Self-Healing Concrete

God Invented It First

by Dr. Tommy Mitchell on January 1, 2012; last featured September 8, 2019
Featured in Answers Magazine

What if we could design a material for roads that would only get small cracks that resealed with chemical bonds as good as new?

Creation: Human Muscle Tissue
Technology: Self-Healing Concrete

Engineers are now looking to God’s creation for innovative ideas in architecture. From new ventilation systems that imitate termite mounds to plots of plants on rooftops, building design will never be the same. Even the basic building block, concrete, has been altered based on insights from human muscles.

Three basic types of muscles exist in the human body—smooth, skeletal, and cardiac (heart). Two are of special interest to concrete engineers. Smooth muscles control most involuntary actions, such as digestion. Their fibers are arranged randomly and don’t bulk up. Skeletal muscles allow us to move voluntarily, and these can be strengthened with exercise.

Unlike smooth muscles, skeletal muscles are organized in intricately bound bundles. A skeletal muscle is a bundle of fascicles, and each fascicle is a bundle of fibers. Each fiber contains hundreds of myofibrils, and every myofibril is a bundle of about 4,500 protein filaments. Each of those filaments is a bundle of many long protein polymers.

Because skeletal muscle is a bundle of bundles of bundles, heavy burdens get divided among the many bundles. Sharing the load this way protects against overstressing the muscle. Instead of tearing the entire muscle, excessive loads normally cause only small scattered tears. These tiny tears are called microtrauma. When microtrauma occurs, muscles spend a few days building more protein to replace the torn or damaged protein polymers. Soon the muscle fibers are as strong as ever. Repairing a large tear would be very difficult, but minor injuries are generally small and easily mended.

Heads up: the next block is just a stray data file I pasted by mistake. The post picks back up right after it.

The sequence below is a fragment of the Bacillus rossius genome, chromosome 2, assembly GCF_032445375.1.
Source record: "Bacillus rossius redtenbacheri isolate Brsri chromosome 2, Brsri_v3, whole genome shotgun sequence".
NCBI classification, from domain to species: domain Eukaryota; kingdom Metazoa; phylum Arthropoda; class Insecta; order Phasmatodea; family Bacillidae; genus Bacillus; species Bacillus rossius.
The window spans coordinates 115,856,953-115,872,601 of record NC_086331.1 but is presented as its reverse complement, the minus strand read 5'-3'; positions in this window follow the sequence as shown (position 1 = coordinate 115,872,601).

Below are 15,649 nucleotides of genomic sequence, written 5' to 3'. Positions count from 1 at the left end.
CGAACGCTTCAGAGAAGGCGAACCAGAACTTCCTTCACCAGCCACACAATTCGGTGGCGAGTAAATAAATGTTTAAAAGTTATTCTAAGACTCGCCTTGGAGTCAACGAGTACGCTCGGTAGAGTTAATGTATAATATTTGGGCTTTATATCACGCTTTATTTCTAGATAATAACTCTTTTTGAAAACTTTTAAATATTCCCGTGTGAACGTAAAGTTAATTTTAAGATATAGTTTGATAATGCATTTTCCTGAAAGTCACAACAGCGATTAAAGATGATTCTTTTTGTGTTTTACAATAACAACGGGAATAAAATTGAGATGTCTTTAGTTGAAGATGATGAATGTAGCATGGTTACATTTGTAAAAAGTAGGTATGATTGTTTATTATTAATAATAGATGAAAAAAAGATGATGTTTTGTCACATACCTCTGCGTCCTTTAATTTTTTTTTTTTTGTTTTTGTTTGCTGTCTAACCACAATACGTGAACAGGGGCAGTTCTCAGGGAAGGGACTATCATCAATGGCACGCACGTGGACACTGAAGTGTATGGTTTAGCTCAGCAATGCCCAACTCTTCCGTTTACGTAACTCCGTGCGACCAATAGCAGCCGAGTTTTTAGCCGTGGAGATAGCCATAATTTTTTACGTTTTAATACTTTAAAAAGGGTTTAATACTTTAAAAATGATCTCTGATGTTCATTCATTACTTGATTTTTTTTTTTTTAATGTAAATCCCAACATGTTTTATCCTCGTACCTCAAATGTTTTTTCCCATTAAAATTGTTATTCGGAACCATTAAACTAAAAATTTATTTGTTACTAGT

Muscle Tissue

Photo: Steve Gschmeissner | Photo Researchers, Inc.

This is all well and good, but how does muscle structure specifically apply to concrete?

Ordinary concrete is a mixture of cement, sand, and water. Once it dries, concrete is brittle, so when it gets stressed, it cracks. Cracks typically spread through the concrete and require expensive repairs. By replacing the sand with microfibers, the concrete isn’t brittle—in fact, it can even bend! When the stress on the concrete is excessive, the cement around the microfibers is designed to fracture before the microfibers.

Microfibers divide the concrete into small sections, akin to muscle bundles. This allows heavy loads to be divided and shared. Because the microfibers are arranged randomly, like those in smooth muscle, stress from any direction can be absorbed. And when a small crack does appear, it does not spread beyond its section.

And like muscle, this new concrete repairs itself. Tears in stressed muscles are usually small, allowing intact fibers to act like splints during healing. Likewise, microfibers in selfhealing concrete bridge tiny cracks while the concrete heals itself. The dry cement powder in a small crack mixes with water vapor and carbon dioxide from the air to form limestone. This limestone fills the tiny crack and dries around the microfibers.

The “healed” concrete is as tough and strong as the original. But like smooth muscle, this remodeled concrete does not bulk up. If it did, bridges and buildings made from it would swell!

Self-healing concrete is an amazing invention, based on God’s designs. The possibilities are unlimited for those who expect to find intelligent design throughout the created world!

Concrete Slab

Bending Without Breaking

Self-healing concrete works because it can bend. When it’s strained, many microcracks form instead of one large crack. Here a force of 5 percent tensile strain does not break the concrete slab. Regular concrete would fail at .01 percent tensile strain.

Photo courtesy of Nicole Casal Moore, University of Michigan

Dr. Tommy Mitchell, a Fellow of the American College of Physicians, earned his MD from Vanderbilt University School of Medicine and practiced medicine for over 20 years. He is now a speaker for Answers in Genesis.

Answers Magazine

January – March 2012

How can we construct safer buildings? How can we clean up emissions from power plants? Increasingly, engineers are turning to God’s original designs in nature to solve difficult engineering problems. What a testimony to our wise and caring Creator! Also, learn how God is using Amish believers in the USA to help build a new full-size Ark. Plus, discover what the Bible says about those mysterious giants, the Nephilim.

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